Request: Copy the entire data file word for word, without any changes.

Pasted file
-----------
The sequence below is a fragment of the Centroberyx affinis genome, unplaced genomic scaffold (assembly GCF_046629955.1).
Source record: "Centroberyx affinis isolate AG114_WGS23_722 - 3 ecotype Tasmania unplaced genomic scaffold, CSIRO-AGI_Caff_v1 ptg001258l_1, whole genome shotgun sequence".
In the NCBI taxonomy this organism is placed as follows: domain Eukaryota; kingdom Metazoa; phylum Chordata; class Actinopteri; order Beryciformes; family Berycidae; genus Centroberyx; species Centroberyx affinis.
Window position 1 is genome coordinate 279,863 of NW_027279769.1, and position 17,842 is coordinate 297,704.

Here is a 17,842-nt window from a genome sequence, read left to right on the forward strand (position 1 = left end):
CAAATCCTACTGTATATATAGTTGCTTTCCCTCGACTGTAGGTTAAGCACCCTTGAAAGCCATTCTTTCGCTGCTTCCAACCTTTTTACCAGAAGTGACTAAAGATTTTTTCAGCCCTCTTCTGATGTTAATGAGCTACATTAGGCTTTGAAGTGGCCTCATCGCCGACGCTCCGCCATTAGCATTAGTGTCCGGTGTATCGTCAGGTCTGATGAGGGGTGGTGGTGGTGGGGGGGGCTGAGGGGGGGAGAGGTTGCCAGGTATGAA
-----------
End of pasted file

The sequence below is a fragment of the Centroberyx affinis genome, unplaced genomic scaffold (assembly GCF_046629955.1).
Source record: "Centroberyx affinis isolate AG114_WGS23_722 - 3 ecotype Tasmania unplaced genomic scaffold, CSIRO-AGI_Caff_v1 ptg001258l_1, whole genome shotgun sequence".
In the NCBI taxonomy this organism is placed as follows: domain Eukaryota; kingdom Metazoa; phylum Chordata; class Actinopteri; order Beryciformes; family Berycidae; genus Centroberyx; species Centroberyx affinis.
Window position 1 is genome coordinate 279,863 of NW_027279769.1, and position 17,842 is coordinate 297,704.

Here is a 17,842-nt window from a genome sequence, read left to right on the forward strand (position 1 = left end):
CAAATCCTACTGTATATATAGTTGCTTTCCCTCGACTGTAGGTTAAGCACCCTTGAAAGCCATTCTTTCGCTGCTTCCAACCTTTTTACCAGAAGTGACTAAAGATTTTTTCAGCCCTCTTCTGATGTTAATGAGCTACATTAGGCTTTGAAGTGGCCTCATCGCCGACGCTCCGCCATTAGCATTAGTGTCCGGTGTATCGTCAGGTCTGATGAGGGGTGGTGGTGGTGGGGGGGGCTGAGGGGGGGAGAGGTTGCCAGGTATGAA